If you don't want to pay application fees (which pay for those background/credit checks) and can find great places to rent that don't require them, more power to you! From what I've seen, they're pretty much standard, except in two cases: (1) newbie landlords who don't know to do those checks, or (2) landlords who specialize in renting to folks with terrible or no credit (like college students), so they don't bother. Though I suppose those who rent to college students often require a parent to cosign the lease... but that's a different conversation.
I like your used car analogy. The one who owns the car doesn't pay for the mechanic to check it out. The one who wants to buy it does. Likewise, the one who owns the rental unit doesn't pay for the background/credit checks/application fee. The one who wants to rent it does.
So to answer your question: No, I'm not worried. I may miss some quality tenants, but I'll also avoid some terrible ones. I'm OK with that. I only have 5-10 years of experience as a landlord, with 5 units currently... and I'm glad I do the checks.
Not sure I agree with your "owners" model. Contrast that with banks and mortgages. Despite the house owner "owning" the house, they still have to foot mortgage insurance, despite the bank being the beneficiary. In this case I feel if the bank is doubting the people's ability to repay the debt, they should bear the burden of the cost. I've had companies request driving abstracts or even want to drive with me for a bit before driving company vehicles. Again the company, despite owning the vehicles covered these costs.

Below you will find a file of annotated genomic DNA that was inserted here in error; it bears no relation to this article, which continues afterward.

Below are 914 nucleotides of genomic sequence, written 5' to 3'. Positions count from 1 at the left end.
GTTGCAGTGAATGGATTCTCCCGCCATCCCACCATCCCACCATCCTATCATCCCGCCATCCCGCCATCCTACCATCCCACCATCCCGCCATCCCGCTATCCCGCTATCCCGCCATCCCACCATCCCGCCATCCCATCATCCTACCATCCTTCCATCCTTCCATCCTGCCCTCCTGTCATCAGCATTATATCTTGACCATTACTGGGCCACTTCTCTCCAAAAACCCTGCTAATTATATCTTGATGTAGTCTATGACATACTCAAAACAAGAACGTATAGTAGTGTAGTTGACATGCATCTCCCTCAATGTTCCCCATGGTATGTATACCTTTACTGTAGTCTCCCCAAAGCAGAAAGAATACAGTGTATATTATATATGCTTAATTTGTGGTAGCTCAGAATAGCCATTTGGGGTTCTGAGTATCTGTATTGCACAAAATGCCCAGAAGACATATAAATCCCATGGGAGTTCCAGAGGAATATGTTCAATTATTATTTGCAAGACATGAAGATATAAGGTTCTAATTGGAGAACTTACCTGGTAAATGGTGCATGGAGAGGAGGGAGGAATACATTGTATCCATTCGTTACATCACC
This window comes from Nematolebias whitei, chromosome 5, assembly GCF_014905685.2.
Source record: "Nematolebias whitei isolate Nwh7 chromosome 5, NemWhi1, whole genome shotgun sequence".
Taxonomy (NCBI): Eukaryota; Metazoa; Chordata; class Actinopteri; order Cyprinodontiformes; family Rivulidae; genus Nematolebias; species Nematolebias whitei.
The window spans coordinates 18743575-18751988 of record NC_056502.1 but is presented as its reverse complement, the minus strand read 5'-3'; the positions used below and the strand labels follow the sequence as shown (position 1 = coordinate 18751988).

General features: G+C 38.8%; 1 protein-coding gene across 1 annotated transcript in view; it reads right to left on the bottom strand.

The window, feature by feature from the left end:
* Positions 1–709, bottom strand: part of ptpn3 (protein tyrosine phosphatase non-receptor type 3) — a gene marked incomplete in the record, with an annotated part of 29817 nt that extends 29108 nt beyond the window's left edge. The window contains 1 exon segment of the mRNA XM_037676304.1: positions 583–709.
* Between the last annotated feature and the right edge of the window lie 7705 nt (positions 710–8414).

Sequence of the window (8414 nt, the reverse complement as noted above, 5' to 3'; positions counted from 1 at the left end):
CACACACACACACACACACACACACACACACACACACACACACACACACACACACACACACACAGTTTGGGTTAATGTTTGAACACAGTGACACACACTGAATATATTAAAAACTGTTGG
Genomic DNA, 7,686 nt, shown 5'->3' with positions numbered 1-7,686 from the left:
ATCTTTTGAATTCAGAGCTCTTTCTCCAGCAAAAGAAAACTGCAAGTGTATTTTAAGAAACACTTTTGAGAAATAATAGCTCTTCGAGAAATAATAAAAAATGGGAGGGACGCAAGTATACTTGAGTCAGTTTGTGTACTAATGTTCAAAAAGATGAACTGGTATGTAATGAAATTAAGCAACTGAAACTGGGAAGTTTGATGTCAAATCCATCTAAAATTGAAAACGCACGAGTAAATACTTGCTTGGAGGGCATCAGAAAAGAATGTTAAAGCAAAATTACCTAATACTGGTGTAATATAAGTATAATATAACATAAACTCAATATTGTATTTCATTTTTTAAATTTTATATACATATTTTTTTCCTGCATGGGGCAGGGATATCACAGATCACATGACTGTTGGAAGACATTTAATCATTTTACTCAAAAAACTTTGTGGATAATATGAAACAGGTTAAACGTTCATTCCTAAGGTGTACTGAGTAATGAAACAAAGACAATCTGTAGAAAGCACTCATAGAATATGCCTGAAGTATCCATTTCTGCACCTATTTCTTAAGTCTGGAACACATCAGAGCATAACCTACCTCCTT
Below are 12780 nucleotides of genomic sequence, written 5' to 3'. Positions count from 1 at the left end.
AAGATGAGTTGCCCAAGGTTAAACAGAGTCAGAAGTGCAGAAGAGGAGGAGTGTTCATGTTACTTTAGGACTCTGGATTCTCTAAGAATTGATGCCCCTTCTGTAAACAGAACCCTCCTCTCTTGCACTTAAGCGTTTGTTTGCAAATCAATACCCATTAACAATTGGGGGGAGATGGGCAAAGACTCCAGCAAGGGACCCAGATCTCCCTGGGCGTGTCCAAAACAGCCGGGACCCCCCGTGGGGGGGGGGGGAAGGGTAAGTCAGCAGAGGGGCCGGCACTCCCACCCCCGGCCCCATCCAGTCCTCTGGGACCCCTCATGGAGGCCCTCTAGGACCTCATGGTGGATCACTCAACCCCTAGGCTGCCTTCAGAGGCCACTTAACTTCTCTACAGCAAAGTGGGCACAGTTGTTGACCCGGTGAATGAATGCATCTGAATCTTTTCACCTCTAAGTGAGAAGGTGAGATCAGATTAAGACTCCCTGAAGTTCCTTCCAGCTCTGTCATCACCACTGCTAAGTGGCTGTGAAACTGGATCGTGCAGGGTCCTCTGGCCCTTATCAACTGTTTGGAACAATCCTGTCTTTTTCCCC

You are correct in that when I lived in Texas I noticed application fees were more the rule than the exception, In Canada very few places have an "application fee", and it's a minority ask for a credit/background check. When I lived in Indonesia on the the other hand, the going rule was two years leases and the lump sum rent upfront.
The bottom line is that the best tenants, borrowers, employees, whatever get the best terms, and generally the reliability these people offer more than offset those better terms for whomever's on the other end. Companies or people with AAA credit ratings aren't going to the payday loan shop on the corner and paying 75% interest.
At the end of the day, I suppose it is simply what the market will bear. So things like background checks or having to come up with $75k upfront or committing to a 5 year lease are really just additional costs/hassles to the renter, so to say I'd simply move on is an exaggeration, but the rent would have to be below market enough to more than make up for it.